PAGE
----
Thursday, January 12, 2006

If We Can't Review the Plans for Broadwater's LNG Plant, Shouldn't that be Broadwater's Problem and Not Ours?

The Connecticut papers covered Attorney General Richard Blumenthal’s press conference yesterday, at which he said (for the second time in a week) that the design and engineering information for Broadwater’s LNG proposal needs to be reviewed and debated publicly to make sure the proper decision about the plant is made.

Here’s how the Hartford Courant explained the issue (which the Times and the Energy Outlook blog wrote about the other day):

The federal government put such documents [that is, the design and engineering plans] for much of the nation's infrastructure under wraps after the terrorist attacks of Sept. 11, 2001….

"There is no secrecy order," said Tamara Young-Allen, a spokeswoman for FERC. Any U.S. citizen can apply to review the design information, she said, but they must agree not to publicly disclose any of it.

The policy covers documents such as construction drawings, detailed plot plans and piping diagrams. She said federal policy that keeps such information from broad public view applies to any number of existing facilities and proposals.

Those who get to view the information can discuss it among themselves and submit comments to FERC, she said. Those comments also would be shielded from public view.

On Sunday, the Times said:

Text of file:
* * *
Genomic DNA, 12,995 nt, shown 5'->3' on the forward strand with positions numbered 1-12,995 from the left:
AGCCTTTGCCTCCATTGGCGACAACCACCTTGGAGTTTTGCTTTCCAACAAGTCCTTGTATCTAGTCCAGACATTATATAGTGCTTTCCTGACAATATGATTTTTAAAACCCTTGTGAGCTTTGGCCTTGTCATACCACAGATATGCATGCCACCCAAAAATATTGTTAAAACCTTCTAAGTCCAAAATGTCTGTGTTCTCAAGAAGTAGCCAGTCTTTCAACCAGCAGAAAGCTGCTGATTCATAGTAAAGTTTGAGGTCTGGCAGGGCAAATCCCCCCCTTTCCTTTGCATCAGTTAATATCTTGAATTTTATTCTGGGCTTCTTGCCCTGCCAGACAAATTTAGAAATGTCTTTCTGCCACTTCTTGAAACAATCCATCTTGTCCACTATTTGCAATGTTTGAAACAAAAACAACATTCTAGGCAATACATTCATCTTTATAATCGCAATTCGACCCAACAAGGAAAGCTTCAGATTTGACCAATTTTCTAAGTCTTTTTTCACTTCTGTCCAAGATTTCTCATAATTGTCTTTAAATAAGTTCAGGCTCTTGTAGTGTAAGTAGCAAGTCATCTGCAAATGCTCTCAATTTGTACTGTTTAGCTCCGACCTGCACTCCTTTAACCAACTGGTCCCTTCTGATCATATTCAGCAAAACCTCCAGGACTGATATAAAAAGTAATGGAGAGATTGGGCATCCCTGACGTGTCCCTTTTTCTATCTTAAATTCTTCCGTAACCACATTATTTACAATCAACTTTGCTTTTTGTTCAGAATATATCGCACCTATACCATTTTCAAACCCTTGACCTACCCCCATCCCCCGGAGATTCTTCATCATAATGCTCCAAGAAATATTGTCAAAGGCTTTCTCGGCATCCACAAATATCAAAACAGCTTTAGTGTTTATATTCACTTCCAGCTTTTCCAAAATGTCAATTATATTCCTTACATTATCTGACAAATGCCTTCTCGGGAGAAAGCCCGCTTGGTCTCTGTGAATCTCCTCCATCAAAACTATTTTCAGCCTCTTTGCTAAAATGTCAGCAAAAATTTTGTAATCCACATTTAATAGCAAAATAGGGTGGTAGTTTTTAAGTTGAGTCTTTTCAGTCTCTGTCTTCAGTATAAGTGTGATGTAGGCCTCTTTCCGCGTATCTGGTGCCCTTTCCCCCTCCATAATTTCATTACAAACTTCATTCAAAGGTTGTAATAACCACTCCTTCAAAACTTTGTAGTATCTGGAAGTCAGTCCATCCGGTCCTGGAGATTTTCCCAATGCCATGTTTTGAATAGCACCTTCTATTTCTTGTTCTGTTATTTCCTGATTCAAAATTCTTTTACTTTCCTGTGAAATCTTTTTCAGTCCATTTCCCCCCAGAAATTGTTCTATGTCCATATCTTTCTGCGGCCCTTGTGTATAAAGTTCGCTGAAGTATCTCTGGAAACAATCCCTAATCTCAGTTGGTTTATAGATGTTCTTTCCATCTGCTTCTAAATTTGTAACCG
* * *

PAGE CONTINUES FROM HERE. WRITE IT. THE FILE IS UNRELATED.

The document at issue, "Environmental Resource Report 13, Engineering and Design Material," is being withheld from public view by the commission because of a rule it adopted in 2003 limiting public disclosures about liquefied natural gas plants, refineries, pipelines and other energy infrastructure.

I don’t know enough to be able to say if it makes sense to keep such plans secret in every single case. But I do agree with Geoffrey Sykes of Energy Outlook when he says it is absolutely illogical to assume that because the plans can’t be reviewed by the public at large, that automatically means the plant will be unsafe.

Maybe the question is whether the plans really need to be kept secret. If the plans were reviewed publicly, and if the threat of a terrorist attack therefore increased, could the increased threat be negated by better security?

If so, then the problem should be put back on Broadwater: Namely, the plans have to be made public so we can be sure they are reviewed and debated thoroughly; therefore you, Broadwater, need to demonstrate that you can make the facility secure enough even though terrorists might know about the plans.

Here’s how the New London Day and the New Haven Register covered Blumenthal’s press conference.


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